Perpetual Transitions

Details

Perpetual Transitions

2007

Onassis Cultural Center, New York

Permanent installation

For the Onassis Cultural Center in New York, Lemos is presenting Perpetual Transitions, yet another evocative installation of boats, suspended as if they were sailing across the gallery’s spacious atrium with its fortuitous waterfall. She calls the immaculate, ghostly white, archetypal vessels “bean boats.” Shaped liked pods, they resemble not only boats—which could be viewed as houses turned upside down—but also wombs, repositories of seeds, or reliquaries emblematic of the cycles of birth and death, transitions and salvation. Think of Noah’s Ark, that ultimate loating shelter for both Christianity and Judaism. Slender, spare, lightweight, measuring about 2.5 meters (8.20 feet) in length, the boats are made of plaster, although her boats are often built from reeds. Lemos is partial to such natural materials, including also clay, salt, sand, wood, and crystal, as well as man-made metals, which despite their seeming inviolability are still vulnerable, subject to change.
The edges of the bean boats are pleated, suggesting labia, and the interiors are filled with smooth, white plaster globes. Each globe its snugly in the hollow of a pair of cupped hands, seemingly molded to them, an effect that emphasizes the process, as if the forms were the result of being held and touched, again and again. Lemos is also deeply invested in the tangible, in three-dimensional materiality, and it is this innate preference that diverted her from painting, her first choice, to sculpture. The seven elements in each of these boats—seeds perhaps or eggs—represent the interdependence of the corporeal and the animating spirit. Together they symbolize the whole.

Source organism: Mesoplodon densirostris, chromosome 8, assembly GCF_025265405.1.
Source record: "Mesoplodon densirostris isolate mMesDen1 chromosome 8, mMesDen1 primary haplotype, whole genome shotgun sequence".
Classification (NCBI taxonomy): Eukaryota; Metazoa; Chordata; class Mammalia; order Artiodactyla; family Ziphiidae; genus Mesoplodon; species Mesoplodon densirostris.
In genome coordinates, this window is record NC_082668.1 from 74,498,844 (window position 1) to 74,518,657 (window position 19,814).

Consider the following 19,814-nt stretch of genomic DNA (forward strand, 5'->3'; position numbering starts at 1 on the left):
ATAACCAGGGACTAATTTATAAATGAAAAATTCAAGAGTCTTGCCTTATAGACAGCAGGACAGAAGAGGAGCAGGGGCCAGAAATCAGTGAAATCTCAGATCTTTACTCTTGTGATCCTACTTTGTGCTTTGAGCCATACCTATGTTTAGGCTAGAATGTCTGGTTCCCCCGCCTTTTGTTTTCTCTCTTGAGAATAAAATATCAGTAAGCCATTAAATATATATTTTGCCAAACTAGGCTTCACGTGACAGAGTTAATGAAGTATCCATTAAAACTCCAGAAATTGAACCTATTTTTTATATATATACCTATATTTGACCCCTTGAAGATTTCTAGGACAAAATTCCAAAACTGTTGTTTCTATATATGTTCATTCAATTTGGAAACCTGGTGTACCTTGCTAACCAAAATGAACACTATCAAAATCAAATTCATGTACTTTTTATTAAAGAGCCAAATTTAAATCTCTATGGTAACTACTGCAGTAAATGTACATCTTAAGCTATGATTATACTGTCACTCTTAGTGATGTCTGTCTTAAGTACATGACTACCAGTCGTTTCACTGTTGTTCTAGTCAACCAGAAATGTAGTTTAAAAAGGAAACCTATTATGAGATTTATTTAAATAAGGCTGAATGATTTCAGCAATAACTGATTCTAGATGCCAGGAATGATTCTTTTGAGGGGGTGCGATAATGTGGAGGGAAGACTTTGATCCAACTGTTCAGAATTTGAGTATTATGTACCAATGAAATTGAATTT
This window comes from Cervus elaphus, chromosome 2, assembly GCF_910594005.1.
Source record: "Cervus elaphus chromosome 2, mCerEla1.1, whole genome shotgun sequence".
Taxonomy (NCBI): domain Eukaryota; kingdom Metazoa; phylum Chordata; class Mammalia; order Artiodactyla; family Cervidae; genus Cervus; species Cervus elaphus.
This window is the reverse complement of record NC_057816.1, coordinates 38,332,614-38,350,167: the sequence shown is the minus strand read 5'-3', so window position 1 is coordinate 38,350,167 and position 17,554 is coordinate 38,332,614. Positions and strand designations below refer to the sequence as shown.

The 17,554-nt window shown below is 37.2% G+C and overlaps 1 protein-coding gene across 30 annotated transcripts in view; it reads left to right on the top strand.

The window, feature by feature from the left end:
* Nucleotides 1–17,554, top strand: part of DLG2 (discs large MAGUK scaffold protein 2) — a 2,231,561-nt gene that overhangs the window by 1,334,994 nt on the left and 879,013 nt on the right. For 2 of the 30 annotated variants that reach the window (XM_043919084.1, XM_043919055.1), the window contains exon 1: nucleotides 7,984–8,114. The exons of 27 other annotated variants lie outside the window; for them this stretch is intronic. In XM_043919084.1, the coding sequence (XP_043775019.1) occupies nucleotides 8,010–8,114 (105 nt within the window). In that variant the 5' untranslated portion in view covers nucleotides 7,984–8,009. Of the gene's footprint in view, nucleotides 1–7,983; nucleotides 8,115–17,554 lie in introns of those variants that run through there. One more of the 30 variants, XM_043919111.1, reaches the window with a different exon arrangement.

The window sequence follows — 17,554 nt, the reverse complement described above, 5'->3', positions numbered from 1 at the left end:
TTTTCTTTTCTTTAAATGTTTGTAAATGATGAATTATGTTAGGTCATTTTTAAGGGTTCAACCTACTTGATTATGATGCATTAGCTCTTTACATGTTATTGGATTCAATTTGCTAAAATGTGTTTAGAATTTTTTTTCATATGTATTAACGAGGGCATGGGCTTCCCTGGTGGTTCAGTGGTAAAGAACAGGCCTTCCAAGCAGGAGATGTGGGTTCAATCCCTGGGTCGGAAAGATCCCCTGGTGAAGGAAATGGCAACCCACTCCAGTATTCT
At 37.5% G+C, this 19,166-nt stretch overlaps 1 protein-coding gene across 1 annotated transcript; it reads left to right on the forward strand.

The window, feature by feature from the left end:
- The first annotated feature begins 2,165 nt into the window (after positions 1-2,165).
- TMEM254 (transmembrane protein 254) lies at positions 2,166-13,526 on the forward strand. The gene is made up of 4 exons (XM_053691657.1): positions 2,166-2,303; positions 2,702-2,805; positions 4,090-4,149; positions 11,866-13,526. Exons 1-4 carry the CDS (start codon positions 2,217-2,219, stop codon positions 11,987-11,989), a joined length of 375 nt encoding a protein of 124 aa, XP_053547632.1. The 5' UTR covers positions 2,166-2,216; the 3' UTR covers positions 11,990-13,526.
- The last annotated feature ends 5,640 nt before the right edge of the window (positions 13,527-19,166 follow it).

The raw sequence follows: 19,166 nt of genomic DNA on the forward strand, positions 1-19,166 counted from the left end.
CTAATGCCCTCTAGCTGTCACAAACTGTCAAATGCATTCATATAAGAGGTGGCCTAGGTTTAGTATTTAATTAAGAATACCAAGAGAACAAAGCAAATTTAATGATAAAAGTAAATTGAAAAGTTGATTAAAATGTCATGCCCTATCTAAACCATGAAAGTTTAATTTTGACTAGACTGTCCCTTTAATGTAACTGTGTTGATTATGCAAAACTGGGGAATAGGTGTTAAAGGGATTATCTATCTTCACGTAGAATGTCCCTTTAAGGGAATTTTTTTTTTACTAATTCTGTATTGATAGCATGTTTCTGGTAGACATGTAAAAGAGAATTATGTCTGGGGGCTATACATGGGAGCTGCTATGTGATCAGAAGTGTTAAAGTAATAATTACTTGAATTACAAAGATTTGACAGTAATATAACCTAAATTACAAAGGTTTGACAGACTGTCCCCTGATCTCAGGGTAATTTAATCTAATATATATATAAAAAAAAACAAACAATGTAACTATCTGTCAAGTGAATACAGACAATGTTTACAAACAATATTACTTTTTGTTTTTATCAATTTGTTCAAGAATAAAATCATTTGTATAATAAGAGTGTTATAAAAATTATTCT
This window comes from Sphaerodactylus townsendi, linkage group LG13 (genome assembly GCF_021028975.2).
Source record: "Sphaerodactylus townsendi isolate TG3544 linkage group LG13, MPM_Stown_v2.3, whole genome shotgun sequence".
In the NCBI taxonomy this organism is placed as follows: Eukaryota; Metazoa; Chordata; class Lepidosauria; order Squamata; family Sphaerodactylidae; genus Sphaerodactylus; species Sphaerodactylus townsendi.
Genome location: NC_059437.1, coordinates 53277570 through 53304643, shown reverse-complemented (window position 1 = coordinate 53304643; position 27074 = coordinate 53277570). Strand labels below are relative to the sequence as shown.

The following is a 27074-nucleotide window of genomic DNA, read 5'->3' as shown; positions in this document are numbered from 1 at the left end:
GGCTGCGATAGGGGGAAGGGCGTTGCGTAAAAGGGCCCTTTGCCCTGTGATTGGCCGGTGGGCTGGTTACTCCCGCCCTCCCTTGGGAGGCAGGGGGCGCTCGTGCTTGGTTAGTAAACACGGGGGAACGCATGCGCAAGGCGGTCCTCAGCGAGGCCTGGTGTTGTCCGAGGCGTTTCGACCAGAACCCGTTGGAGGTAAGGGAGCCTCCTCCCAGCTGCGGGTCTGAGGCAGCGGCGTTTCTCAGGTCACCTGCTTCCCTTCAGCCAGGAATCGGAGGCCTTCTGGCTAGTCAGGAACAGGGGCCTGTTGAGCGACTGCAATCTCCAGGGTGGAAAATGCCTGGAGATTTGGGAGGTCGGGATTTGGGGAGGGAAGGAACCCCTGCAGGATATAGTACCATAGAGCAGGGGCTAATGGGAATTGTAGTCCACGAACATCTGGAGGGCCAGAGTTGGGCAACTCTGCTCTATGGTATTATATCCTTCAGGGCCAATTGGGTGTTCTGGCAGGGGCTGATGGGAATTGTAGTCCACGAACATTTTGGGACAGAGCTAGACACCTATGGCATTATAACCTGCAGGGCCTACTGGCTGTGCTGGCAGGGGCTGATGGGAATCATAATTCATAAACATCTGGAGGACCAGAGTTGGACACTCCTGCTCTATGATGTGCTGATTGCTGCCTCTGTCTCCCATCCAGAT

Perpetual Transitions is allegorical, like her other works, and like them refers to journeys as rites of passage, metamorphosis, and renewal. From the ferrying of souls across the river Styx in Greek mythology to the Hindu custom of sprinkling the ashes of the dead over the holy water of the Ganges, the body becomes something other, something more elusive. The load carried by these haunted vessels is universal, burdened with history and dreams, hope and despair. Her true subject is a meditation on the ineluctable passage of time, the beginning and the end, eternal rebirth.’
Lilly Wei